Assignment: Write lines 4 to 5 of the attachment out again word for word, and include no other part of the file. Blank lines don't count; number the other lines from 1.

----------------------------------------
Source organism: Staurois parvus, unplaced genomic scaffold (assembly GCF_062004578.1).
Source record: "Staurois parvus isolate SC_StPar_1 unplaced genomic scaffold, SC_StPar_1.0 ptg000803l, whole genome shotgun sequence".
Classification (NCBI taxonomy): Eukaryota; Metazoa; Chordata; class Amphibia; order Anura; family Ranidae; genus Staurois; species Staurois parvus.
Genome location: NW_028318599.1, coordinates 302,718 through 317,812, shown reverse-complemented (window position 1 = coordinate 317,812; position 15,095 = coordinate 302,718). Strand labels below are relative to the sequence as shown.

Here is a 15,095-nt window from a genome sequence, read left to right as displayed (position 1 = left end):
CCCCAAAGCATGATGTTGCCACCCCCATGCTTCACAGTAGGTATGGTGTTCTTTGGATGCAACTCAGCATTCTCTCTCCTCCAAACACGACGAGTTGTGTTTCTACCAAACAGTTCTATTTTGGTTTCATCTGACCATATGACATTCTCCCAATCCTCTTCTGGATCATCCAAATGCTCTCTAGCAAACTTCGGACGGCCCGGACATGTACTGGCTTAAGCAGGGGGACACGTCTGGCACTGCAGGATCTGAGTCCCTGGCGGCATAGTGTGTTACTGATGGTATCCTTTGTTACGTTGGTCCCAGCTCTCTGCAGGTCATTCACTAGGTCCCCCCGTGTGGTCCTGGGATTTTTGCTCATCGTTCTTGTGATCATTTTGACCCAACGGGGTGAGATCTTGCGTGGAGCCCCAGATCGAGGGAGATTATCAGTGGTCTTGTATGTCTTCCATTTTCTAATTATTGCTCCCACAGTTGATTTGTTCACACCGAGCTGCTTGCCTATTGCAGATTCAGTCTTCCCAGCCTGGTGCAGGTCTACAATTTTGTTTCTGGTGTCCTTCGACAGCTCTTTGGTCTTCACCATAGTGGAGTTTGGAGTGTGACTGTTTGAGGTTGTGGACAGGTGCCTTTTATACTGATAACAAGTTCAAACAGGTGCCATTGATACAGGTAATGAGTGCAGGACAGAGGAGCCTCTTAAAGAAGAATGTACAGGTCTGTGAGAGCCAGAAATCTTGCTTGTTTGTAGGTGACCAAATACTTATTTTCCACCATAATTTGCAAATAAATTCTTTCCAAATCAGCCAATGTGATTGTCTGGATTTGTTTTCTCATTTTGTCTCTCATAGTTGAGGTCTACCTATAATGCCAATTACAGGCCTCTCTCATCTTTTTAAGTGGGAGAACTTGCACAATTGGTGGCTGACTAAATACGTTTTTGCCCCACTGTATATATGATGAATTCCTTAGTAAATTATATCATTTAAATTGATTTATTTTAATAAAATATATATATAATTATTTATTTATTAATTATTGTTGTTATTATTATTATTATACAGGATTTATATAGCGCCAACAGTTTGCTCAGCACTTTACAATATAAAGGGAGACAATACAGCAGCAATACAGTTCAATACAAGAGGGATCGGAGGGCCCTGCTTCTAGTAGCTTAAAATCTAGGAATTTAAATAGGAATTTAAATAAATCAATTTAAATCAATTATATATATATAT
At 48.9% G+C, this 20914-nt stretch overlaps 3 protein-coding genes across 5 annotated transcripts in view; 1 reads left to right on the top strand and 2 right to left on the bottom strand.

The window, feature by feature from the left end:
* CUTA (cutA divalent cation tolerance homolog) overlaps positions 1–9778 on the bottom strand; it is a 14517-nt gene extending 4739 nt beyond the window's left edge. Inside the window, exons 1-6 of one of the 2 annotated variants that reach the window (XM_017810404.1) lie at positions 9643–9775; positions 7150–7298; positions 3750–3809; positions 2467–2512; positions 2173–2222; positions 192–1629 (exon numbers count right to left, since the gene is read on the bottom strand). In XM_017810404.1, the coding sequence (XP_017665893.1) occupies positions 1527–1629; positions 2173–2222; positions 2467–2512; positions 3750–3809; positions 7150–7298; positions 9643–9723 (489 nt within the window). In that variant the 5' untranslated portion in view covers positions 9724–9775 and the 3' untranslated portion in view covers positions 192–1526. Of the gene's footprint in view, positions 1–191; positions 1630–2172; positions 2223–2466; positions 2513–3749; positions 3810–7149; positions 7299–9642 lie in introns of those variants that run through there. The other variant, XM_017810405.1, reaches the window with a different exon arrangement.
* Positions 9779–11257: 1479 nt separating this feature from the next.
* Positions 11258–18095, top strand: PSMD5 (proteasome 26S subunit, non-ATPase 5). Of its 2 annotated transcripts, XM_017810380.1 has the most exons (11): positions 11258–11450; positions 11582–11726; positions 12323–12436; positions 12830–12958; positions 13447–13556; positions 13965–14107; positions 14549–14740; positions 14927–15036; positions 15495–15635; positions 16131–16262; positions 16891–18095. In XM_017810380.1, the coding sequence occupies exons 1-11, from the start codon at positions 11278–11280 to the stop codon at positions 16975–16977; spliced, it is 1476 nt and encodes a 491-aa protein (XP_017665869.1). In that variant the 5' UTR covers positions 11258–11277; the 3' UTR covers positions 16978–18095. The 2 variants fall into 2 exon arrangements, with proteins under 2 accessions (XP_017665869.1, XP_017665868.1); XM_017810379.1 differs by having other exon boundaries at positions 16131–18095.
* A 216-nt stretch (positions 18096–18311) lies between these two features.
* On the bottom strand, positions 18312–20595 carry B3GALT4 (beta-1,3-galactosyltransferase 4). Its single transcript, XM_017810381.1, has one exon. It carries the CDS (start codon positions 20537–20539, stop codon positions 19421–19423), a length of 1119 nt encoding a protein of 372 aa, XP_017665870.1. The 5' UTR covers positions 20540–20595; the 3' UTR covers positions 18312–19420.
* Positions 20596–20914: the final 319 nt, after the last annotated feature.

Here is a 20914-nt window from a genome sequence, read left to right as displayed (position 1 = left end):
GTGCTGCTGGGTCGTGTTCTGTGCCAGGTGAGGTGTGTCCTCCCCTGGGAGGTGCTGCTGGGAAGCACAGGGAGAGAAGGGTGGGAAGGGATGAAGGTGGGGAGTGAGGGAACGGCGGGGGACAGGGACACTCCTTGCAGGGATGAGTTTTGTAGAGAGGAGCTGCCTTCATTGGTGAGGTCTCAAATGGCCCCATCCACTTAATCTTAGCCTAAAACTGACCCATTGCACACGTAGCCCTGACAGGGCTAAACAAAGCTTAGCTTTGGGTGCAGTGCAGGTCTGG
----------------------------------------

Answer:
Genome location: NW_028318599.1, coordinates 302,718 through 317,812, shown reverse-complemented (window position 1 = coordinate 317,812; position 15,095 = coordinate 302,718). Strand labels below are relative to the sequence as shown.

Here is a 15,095-nt window from a genome sequence, read left to right as displayed (position 1 = left end):